Wayne State’s Michigan Developmental Disabilities Institute (MI-DDI) — a member of the nationwide Association of University Centers on Disabilities (AUCD) network — is launching a new public health initiative, COVID-19 Vaccine Access and Confidence for People with Disabilities.
MI-DDI is one of 23 AUCD network centers strategically located across the country to reach local disability communities, reduce access barriers and promote vaccine confidence. The goal is to vaccinate all eligible people with disabilities by the anniversary of the signing of the Americans with Disabilities Act (ADA) on July 26.
“This work builds upon our innovative efforts throughout the COVID-19 crisis to support vaccination efforts for individuals with disabilities, their families and direct support professionals. It is critical that we promote accessibility at all steps of the vaccination process to ensure all people with disabilities can access a vaccine,” says Sharon Milberger, director of MI-DDI.
The initiative launches this week with a focus on building vaccine confidence in the disability community through family conversations in the weeks between Mother’s Day and Father’s Day. Network centers will share information on the safety and efficacy of the COVID-19 vaccines in community meetings, newsletters, social media campaigns, short videos and other local outreach efforts.
“Family members are important influencers in the lives of people who have a disability,” says Milberger. “Providing the tools and resources to support those family conversations around vaccines will get us one step closer to our #VaccinateByADA goal.”
MI-DDI will create and disseminate COVID-19 vaccination information tailored for people with disabilities, their family members and the people who care for them. These resources will be shared on MI-DDI’s social media platforms, website and through e-newsletter subscribers, reaching a wide array of providers and community members. MI-DDI will use partnerships with Michigan-based disability organizations to further expand information reach.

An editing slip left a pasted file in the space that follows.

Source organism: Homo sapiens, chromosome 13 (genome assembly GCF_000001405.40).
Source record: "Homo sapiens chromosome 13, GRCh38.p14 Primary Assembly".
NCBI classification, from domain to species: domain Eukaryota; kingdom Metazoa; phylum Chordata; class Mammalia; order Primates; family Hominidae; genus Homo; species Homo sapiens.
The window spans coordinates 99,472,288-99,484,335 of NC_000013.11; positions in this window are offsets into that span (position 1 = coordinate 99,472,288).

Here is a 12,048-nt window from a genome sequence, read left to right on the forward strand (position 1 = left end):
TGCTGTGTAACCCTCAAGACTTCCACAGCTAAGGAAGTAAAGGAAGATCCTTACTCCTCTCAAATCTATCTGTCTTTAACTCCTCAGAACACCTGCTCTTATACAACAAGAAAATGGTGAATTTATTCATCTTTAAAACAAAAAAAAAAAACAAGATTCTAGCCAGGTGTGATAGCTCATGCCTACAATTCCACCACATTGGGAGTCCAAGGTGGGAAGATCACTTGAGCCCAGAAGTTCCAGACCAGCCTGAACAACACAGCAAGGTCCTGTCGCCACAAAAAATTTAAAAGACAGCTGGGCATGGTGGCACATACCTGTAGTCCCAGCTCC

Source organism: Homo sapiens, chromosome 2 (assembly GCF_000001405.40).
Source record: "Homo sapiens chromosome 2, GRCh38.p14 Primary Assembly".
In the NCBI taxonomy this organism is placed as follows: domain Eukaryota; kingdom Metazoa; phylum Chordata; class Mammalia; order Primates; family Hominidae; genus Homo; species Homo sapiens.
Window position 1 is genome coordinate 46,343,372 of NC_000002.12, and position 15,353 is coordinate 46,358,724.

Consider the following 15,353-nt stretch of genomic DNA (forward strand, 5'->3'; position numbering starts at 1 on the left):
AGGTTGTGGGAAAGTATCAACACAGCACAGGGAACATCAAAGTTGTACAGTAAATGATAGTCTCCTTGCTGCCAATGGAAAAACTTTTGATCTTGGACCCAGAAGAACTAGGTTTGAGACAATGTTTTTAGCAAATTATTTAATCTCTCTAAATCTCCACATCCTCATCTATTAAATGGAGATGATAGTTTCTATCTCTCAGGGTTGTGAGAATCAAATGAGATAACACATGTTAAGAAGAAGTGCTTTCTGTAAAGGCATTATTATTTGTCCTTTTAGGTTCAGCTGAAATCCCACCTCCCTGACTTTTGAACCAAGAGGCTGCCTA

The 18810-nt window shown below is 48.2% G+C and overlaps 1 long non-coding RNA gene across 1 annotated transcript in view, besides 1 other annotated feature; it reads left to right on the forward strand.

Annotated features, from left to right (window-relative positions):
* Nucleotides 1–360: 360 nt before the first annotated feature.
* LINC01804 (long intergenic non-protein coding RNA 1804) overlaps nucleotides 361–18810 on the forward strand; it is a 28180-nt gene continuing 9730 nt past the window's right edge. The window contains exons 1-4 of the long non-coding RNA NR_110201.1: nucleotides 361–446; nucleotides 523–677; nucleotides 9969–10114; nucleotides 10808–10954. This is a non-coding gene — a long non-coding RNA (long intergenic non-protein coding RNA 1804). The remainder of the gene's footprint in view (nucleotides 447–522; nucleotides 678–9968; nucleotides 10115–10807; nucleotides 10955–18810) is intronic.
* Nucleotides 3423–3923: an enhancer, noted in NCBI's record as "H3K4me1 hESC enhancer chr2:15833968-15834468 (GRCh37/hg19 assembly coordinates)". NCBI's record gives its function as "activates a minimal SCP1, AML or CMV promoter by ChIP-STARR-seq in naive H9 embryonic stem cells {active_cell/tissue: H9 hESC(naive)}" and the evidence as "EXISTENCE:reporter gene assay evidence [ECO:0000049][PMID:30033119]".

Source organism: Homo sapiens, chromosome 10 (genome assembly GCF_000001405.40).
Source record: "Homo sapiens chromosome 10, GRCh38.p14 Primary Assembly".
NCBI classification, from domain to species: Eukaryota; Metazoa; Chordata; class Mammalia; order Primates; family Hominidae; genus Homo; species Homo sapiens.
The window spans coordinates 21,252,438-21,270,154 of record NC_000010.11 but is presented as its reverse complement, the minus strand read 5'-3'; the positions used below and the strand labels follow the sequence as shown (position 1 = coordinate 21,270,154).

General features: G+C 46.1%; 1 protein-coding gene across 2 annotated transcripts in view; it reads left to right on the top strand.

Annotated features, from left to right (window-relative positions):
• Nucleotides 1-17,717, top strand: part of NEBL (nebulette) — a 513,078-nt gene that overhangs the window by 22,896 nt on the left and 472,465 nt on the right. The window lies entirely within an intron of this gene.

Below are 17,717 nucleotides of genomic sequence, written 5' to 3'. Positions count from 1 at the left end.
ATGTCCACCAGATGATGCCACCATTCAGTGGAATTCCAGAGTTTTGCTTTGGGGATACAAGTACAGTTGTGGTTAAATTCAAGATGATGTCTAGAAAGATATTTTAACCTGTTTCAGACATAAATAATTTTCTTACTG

COVID-19 impacts all communities, including the over 61 million Americans who have disabilities. Approximately one in four Americans has a disability, yet current vaccination efforts do not consistently include them. Twelve AUCD centers will develop model outreach strategies that can be replicated by others across the country over the next several months. An additional 11 AUCD centers are conducting rapid outreach efforts over the next few weeks leading up to the ADA anniversary to promote accessible vaccines and boost confidence. Virtual town halls will help problem-solve over the next several months as younger age groups become eligible for vaccination.
MI-DDI’s mission is to contribute to the development of inclusive communities and quality of life for people with disabilities and their families through a culturally sensitive, statewide program of training and education, community support and services, research, and sharing of information. COVID-19 Vaccine Access and Confidence for People with Disabilities is made possible through a cooperative agreement with the Centers for Disease Control and Prevention.